Mama, you see, was a full-blood Osage Indian, and as such had been allotted one headright—one equal share—of all profits earned from oil pumped out of tribal land. She’d also inherited her brother’s headright after he died in the Great War, and her own mother’s not long after that. Mama was a woman of substantial means.
When I first heard that Will was Osage, I wondered if the story would have anything in it about the Reign of Terror. The answer is no, because Dreamland Burning takes place just before the Reign of Terror. Here's the first two paragraphs about it, from the National Museum of the American Indian's page about it:
One of the most dangerous places in the United States in the early 1920s was the Osage Indian Reservation in eastern north-central Oklahoma. During a two-year stretch beginning in 1921, at least two-dozen Osage Indians died in increasingly peculiar ways, from suspicious suicides to explosions. Among the Osage, it came to be known as the “Reign of Terror.” 
This black chapter in U.S. history is an incredible story of oil, greed and murder. The Osage Indians went from poverty to prosperity when huge petroleum reserves were discovered on a corner of their reservation. But the sudden wealth also brought great misery. Perhaps the most gruesome was the crime spree known as the Reign of Terror – one of the first homicide cases for the fledgling Federal Bureau of Investigation. By the Bureau’s own account, the investigation into the Osage Indian murders remains one of the agency’s most complicated cases.

As Dreamland Burning begins, we're with Rowan (remember--she's in present day Tulsa). She is at the courthouse. She's thinking about how history "loops past the same mistakes over and over again." She hopes to stop one of those loops, by meeting with the district attorney. 

See, a few days prior to this opening scene, she had been rear-ended by a white man named Jerry Randall. She was stunned by the impact. As she tries to make sense of what happened to her, the man who hit her is snapping his fingers in her face. He says "you people" to her. Arvin, a homeless Black man she knows from the clinic she works at, saw the accident and walks toward her car. She sees the white man shove Arvin and hears him call Arvin "Goddamned nigger" (Kindle location 2061). That shove sends Arvin into the other lane of traffic, where he is struck and killed. The next day, major media is covering the story. There is fear that Tulsa will be Ferguson, all over again. Though she told the police what Randall said, he wasn't charged with a hate crime. So, she's meeting the DA to talk with him about that. She's trying to interrupt that loop of white people getting away with racist acts.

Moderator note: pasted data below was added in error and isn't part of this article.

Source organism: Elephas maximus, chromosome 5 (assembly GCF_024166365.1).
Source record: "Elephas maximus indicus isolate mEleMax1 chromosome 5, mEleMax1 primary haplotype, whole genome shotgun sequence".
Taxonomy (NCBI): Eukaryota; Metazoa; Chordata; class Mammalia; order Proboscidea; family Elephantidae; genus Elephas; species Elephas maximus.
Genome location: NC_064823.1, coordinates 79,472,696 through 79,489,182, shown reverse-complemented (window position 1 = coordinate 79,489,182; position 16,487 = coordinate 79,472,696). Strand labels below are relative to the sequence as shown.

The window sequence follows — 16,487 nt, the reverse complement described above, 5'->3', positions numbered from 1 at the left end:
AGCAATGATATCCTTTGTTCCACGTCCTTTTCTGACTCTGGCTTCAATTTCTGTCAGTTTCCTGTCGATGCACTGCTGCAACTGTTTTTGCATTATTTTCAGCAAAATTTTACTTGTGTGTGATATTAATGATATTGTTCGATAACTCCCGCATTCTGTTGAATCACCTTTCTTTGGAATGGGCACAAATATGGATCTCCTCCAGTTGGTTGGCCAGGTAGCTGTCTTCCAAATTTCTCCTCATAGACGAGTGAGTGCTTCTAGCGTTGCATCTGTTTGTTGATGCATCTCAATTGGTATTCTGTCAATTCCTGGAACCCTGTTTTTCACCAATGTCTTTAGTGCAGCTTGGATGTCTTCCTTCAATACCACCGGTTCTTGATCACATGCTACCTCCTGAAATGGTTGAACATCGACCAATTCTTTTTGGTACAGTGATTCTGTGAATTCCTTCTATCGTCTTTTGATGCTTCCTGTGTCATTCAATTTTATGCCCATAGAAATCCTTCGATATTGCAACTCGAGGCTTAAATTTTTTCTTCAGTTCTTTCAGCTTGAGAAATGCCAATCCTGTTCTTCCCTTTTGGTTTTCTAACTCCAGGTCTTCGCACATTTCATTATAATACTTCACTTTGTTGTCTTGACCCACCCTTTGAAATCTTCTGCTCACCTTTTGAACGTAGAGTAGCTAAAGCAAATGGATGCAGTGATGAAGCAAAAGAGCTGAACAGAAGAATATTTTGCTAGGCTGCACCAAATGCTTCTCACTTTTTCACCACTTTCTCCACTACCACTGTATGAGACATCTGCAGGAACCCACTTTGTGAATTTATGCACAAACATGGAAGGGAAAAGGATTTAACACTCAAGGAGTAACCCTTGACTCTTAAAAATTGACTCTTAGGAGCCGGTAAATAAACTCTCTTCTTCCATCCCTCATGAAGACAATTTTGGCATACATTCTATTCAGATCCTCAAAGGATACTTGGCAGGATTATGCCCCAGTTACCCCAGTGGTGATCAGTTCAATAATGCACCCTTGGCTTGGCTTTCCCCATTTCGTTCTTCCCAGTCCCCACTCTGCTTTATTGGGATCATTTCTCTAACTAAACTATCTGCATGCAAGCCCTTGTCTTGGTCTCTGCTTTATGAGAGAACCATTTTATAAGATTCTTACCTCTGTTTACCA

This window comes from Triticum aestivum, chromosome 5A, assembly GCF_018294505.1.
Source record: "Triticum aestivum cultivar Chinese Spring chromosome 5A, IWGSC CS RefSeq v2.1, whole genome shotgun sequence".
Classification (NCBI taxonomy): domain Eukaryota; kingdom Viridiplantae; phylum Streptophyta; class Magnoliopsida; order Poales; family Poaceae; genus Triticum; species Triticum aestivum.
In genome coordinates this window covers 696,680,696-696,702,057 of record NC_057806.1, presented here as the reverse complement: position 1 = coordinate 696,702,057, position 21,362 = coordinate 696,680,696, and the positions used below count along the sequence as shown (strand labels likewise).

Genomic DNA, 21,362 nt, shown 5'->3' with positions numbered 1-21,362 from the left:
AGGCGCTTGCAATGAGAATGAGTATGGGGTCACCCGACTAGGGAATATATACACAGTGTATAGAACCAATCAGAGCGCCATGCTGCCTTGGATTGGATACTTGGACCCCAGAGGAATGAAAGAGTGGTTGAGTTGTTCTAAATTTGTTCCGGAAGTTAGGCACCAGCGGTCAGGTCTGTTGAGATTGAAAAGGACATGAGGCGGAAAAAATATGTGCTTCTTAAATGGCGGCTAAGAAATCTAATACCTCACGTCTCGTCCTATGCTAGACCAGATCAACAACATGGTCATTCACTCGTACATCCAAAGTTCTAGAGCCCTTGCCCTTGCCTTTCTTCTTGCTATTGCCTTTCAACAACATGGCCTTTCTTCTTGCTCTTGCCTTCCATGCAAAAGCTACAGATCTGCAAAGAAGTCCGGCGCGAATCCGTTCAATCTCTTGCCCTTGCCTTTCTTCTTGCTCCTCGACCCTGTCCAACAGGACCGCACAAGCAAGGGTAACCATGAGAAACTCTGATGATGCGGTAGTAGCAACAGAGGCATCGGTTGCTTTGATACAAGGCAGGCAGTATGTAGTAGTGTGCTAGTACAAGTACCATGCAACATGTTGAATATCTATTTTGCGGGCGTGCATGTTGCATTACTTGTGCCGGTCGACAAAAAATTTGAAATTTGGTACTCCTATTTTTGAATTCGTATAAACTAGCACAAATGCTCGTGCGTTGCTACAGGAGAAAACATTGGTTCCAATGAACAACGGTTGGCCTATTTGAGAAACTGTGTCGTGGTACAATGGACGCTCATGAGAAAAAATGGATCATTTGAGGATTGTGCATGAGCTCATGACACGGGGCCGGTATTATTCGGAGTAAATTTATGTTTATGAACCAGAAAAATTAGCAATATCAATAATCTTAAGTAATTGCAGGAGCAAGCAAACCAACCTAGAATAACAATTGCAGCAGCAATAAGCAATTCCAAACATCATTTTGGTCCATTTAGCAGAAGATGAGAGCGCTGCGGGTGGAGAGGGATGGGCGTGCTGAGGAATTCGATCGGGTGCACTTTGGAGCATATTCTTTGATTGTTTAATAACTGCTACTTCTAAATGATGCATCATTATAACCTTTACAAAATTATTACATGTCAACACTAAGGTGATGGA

Admirable, yes. Plausible, maybe. But! To me, though, this reeks of white saviorism. Not from Rowan, but from the author. With her book, Latham is attempting to create awareness of the riots that happened in Tulsa in 1921. She's using present-day racism to do it. She's created a Black/White character as the device to accomplish her goal. In several places, however, things Rowan says or thinks sound way more White than Black. She's growing up privileged, and there's a part where her mom tells her that her father (remember, he's White) will never understand their lives, but none of the places where Rowan experiences racism ring true. And, the idea that Rowan can pull off something that thousands of African Americans have tried to do in recent years... strikes me as arrogant. It strikes me that way because Latham isn't African American. Overall, Rowan's identity and actions as a Black teen feel superficial.